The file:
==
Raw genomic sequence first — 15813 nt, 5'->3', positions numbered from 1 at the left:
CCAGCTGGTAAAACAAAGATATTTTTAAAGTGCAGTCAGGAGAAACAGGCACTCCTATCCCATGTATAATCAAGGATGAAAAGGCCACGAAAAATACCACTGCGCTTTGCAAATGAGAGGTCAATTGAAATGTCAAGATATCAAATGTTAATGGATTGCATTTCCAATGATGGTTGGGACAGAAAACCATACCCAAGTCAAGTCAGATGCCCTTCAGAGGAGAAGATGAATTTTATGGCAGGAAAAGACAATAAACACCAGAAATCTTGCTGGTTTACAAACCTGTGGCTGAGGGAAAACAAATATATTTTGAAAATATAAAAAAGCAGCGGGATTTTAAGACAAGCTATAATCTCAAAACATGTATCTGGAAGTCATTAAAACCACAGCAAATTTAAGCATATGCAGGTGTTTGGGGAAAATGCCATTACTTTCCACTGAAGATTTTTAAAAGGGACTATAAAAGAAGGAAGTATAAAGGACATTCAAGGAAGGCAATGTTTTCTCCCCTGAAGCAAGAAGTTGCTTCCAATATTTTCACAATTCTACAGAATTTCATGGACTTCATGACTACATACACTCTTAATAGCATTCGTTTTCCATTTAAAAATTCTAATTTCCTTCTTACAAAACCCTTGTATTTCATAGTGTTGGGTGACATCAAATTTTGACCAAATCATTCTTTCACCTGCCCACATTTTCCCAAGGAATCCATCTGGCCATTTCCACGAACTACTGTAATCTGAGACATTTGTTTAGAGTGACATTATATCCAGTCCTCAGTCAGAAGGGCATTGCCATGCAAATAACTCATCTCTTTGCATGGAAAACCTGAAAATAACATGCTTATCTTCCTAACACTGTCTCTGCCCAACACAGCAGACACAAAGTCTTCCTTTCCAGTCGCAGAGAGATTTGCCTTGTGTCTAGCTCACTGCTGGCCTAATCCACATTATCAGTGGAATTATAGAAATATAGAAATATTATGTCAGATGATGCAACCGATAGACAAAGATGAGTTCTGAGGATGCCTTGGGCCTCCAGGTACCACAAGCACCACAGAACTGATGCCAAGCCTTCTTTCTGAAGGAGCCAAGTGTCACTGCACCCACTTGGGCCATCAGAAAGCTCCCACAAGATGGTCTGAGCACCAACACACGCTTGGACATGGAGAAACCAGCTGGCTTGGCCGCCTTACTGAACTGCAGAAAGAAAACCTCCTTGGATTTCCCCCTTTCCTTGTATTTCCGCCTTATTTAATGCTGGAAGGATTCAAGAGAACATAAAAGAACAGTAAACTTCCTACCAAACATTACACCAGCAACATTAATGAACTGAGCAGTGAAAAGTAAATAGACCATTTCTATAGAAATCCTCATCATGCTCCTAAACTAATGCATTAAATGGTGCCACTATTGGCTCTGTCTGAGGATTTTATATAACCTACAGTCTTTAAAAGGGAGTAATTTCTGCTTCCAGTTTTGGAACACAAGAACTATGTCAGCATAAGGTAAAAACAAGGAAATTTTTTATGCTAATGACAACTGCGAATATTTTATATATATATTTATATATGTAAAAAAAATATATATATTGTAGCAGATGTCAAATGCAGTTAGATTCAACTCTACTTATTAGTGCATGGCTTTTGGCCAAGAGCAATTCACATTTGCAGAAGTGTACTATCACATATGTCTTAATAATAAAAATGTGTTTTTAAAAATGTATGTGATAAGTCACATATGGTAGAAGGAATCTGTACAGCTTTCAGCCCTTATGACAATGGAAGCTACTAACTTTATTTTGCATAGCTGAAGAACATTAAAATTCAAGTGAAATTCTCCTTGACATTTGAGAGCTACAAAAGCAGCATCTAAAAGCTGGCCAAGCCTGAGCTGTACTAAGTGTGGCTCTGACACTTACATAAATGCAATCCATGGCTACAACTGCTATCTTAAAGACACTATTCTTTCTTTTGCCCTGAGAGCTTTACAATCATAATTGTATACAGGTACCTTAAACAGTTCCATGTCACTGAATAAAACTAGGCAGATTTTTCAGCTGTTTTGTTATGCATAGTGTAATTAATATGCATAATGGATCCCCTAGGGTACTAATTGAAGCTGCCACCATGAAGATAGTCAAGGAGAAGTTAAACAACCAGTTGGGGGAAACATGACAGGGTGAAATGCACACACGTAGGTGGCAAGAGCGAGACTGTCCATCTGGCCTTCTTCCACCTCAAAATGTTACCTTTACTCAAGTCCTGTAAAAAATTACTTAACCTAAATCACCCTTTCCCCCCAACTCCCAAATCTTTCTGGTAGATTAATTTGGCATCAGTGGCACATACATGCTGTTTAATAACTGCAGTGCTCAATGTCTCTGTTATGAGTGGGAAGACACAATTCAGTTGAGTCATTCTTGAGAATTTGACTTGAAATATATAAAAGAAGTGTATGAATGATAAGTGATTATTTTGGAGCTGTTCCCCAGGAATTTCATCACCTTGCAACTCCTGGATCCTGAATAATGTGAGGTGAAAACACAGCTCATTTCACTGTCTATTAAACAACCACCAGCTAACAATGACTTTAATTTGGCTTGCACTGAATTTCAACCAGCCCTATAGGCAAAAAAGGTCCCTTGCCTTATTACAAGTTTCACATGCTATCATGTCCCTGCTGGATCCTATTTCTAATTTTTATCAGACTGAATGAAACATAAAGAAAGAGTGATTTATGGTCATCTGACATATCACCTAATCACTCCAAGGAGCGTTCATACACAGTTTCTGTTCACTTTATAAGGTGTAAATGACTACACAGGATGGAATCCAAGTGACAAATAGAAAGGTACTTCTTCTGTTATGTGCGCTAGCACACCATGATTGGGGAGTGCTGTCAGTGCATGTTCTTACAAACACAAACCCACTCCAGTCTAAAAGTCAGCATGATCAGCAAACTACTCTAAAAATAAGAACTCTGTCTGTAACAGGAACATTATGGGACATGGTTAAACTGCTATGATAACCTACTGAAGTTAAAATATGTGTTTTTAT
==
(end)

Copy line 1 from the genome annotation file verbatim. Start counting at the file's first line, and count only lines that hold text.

Raw genomic sequence first — 15813 nt, 5'->3', positions numbered from 1 at the left: